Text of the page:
Eigenvalues of Orbital Angular Momentum

(4.25) |

Thus, is the eigenvalue of divided by . It is possible to write such an equation because has the dimensions of angular momentum. Note that is a real number, because is an Hermitian operator.

We can write

without loss of generality, where is some real dimensionless function of and . Later on, we will show that . Now,

assuming that the have unit norms. However,

(4.28) |

It is readily demonstrated that

where is a general ket, and an Hermitian operator. The proof follows from the observation that

(4.30) |

where , plus the fact that for a general ket . [See Equation (1.22).] It follows from Equations (4.27)-(4.29) that

Consider the effect of the ladder operator on the eigenket . It is easily demonstrated that

(4.32) |

where use has been made of Equation (4.26), plus the fact that and commute. It follows that the ket is an eigenstate of corresponding to the same eigenvalue as the ket . Thus, the ladder operator does not affect the magnitude of the angular momentum of any state that it acts upon. However,

(4.33) |

where use has been made of Equation (4.22). The previous equation implies that is proportional to . We can write

where is a (dimensionless) number. It is clear that if the operator acts on a simultaneous eigenstate of and then the eigenvalue of remains unchanged, but the eigenvalue of is increased by . For this reason, is called a

Using similar arguments to those just given, it is possible to demonstrate that

where is a (dimensionless) number. Hence, is called a

The ladder operators, and , respectively step the value of up and down by unity each time they operate on one of the simultaneous eigenkets of and . It would appear, at first sight, that any value of can be obtained by applying these operators a sufficient number of times. However, according to Equation (4.31), there is a definite upper bound to the values that can take. This bound is determined by the eigenvalue of . [See Equation (4.26).] It follows that there is a maximum and a minimum possible value that can take. Suppose that we attempt to raise the value of above its maximum value, . Because there is no state with , we must have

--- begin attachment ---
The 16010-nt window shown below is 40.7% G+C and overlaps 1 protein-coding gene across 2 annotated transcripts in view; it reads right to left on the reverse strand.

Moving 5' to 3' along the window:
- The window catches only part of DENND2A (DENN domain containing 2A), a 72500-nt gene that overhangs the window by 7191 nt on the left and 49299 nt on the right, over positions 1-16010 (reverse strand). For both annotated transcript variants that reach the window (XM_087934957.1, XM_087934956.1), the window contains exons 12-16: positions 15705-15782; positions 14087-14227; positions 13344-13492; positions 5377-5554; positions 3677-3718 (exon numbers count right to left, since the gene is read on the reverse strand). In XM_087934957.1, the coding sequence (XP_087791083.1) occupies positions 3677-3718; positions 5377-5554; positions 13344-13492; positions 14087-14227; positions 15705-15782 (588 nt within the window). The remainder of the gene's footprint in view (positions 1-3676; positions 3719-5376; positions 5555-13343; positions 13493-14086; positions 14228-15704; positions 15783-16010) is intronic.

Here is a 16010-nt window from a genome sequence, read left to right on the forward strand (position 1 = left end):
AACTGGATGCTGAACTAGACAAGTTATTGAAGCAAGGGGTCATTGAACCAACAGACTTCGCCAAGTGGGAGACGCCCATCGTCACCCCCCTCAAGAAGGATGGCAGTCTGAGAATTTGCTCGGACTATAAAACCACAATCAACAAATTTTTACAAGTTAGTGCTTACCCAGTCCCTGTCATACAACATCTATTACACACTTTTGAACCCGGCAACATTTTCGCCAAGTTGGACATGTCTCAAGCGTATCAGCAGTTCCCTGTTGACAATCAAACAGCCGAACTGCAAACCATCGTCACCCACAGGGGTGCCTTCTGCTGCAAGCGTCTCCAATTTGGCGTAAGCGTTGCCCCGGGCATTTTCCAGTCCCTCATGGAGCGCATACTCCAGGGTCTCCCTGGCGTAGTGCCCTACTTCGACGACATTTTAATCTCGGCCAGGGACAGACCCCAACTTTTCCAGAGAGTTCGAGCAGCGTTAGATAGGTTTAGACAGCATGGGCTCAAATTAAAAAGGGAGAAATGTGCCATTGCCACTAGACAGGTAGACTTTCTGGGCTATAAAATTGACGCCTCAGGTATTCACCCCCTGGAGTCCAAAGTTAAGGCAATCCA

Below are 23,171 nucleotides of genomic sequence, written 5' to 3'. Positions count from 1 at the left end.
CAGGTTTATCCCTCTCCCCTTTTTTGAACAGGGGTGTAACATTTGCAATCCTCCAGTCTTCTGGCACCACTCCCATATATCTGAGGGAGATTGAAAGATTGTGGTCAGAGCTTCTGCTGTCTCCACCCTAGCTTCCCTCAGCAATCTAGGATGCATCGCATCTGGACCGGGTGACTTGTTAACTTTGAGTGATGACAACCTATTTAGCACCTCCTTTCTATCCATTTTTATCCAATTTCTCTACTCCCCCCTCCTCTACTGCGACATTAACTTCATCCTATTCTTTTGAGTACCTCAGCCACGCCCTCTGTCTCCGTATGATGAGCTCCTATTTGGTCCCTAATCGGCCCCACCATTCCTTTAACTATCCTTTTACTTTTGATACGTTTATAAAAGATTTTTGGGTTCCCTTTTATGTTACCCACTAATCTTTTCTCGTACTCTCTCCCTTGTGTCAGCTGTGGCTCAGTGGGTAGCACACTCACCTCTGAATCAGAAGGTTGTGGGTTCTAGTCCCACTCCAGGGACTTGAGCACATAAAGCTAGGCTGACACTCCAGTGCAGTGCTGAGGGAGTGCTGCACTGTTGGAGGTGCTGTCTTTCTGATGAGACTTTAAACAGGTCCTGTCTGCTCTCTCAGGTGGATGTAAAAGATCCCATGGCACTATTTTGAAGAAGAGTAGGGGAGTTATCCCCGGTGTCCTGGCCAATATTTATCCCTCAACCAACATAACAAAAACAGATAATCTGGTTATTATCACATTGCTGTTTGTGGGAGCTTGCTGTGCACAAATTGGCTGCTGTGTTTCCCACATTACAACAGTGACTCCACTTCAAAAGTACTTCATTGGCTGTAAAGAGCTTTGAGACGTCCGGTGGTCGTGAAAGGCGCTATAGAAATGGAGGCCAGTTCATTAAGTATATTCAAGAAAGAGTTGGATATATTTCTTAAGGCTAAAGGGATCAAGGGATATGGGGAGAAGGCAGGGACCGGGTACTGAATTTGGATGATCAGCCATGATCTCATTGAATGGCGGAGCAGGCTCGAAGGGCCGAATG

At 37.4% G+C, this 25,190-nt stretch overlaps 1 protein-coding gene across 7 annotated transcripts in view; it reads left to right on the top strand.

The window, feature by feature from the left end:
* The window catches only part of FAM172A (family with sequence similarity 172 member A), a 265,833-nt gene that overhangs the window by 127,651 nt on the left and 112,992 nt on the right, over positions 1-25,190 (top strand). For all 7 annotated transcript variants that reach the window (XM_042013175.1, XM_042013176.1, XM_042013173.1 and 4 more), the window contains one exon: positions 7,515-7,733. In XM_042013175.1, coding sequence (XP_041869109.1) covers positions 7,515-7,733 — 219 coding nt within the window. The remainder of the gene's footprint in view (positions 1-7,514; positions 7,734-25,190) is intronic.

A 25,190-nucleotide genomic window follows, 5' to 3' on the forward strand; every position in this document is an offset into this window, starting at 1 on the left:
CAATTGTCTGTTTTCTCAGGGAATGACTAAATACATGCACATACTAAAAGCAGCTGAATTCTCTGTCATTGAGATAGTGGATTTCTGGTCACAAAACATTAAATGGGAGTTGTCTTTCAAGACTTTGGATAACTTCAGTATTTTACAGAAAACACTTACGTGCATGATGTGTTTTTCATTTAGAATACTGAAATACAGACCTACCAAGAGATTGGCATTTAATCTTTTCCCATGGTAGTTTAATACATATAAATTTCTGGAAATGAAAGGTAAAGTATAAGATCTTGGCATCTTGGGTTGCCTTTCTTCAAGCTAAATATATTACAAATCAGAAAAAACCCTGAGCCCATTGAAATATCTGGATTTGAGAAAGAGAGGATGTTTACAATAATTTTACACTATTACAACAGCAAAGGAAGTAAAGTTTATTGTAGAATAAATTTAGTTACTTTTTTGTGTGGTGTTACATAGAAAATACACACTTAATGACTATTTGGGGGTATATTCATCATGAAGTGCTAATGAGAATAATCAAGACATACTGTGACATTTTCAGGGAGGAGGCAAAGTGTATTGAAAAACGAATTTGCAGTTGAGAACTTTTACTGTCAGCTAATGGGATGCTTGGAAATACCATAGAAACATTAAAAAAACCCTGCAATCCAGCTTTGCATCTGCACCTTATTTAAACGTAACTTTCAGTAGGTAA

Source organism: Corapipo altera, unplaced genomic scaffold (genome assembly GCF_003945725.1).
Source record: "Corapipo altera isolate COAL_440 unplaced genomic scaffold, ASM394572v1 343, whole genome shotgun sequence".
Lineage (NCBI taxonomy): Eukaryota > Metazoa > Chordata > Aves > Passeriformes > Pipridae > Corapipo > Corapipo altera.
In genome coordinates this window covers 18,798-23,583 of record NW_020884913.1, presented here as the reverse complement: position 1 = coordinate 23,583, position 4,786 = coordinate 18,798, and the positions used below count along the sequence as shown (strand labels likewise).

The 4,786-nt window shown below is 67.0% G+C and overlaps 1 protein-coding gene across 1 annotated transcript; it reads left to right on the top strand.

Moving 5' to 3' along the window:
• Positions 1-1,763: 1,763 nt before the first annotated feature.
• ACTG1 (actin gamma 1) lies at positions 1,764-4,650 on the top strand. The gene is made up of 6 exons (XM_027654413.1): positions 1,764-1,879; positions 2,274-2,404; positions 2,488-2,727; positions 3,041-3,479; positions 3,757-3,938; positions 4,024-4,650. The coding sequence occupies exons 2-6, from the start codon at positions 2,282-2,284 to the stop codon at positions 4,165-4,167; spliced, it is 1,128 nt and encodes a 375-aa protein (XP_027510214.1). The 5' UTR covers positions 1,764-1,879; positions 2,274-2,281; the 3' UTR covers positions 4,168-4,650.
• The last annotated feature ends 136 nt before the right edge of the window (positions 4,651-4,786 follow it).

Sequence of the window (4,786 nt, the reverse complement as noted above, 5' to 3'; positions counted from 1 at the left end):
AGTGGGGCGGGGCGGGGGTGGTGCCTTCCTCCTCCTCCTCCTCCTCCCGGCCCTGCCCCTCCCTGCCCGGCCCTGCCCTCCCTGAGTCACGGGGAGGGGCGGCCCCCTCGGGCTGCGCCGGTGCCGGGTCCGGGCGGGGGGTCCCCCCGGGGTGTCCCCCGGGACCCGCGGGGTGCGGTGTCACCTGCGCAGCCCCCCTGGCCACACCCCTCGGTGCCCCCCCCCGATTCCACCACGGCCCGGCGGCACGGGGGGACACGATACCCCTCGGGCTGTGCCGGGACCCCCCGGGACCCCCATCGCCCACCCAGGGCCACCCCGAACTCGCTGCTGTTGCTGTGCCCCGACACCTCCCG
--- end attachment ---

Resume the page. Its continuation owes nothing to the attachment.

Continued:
(4.36) |

This implies that

However,

(4.38) |

so Equation (4.37) yields

(4.39) |

The previous equation can be rearranged to give

(4.40) |

Comparison of this equation with Equation (4.26) yields the result

(4.41) |

But, when operates successively on it generates , , et cetera. Because the lowering operator does not change the eigenvalue of , all of these states must correspond to the same value of ; namely, . Thus,

(4.42) |

At this stage, we can give the unknown quantum number the value , without loss of generality. We can also write the previous equation in the form

(4.43) |

It is easily seen that

(4.44) |

Thus,

(4.45) |

However, we also know that

(4.46) |

where use has been made of Equations (4.34) and (4.35). It follows that

Consider the following:

(4.48) |

where use has been made of the fact that and are Hermitian operators. The previous equation reduces to

with the aid of Equations (4.34) and (4.35).

Equations (4.47) and (4.49) can be combined to give

The solution of the previous equation is

(4.51) |

Note that is undetermined to an arbitrary phase-factor [i.e., we can replace , given previously, by , where is real, and we still satisfy Equation (4.50)]. We have made the arbitrary, but convenient, choice that is real and positive. This is equivalent to choosing the relative phases of the eigenkets . According to Equation (4.49),

We have already seen that the inequality (4.31) implies that there is a maximum and a minimum possible value of . The maximum value of is denoted . What is the minimum value? Suppose that we try to lower the value of below its minimum value . Because there is no state with , we must have

(4.53) |

According to Equation (4.35), this implies that

(4.54) |

It can be seen from Equation (4.52) that . We conclude that the quantum number can take a ``ladder'' of discrete values, each rung differing from its immediate neighbors by unity. The top rung is , and the bottom rung is . There are only two possible choices for . Either it is an integer (e.g., , which allows to take the integer values ), or it is a half-integer (e.g., , which allows to take the half-integer values ). In fact, we shall prove, in the next section, that an orbital angular momentum can only take integer values of .

In summary, just using the fundamental commutation relations (4.8)-(4.10), plus the fact that , , and are Hermitian operators, we have shown that the eigenvalues of can be written , where is an integer, or a half-integer. Without loss of generality, we can assume that is non-negative. We have also demonstrated that the eigenvalues of can only take the values , where lies in the range . Finally, if denotes a properly normalized simultaneous eigenket of and , belonging to the eigenvalues and , respectively, then we have shown that

where are the so-called ladder operators.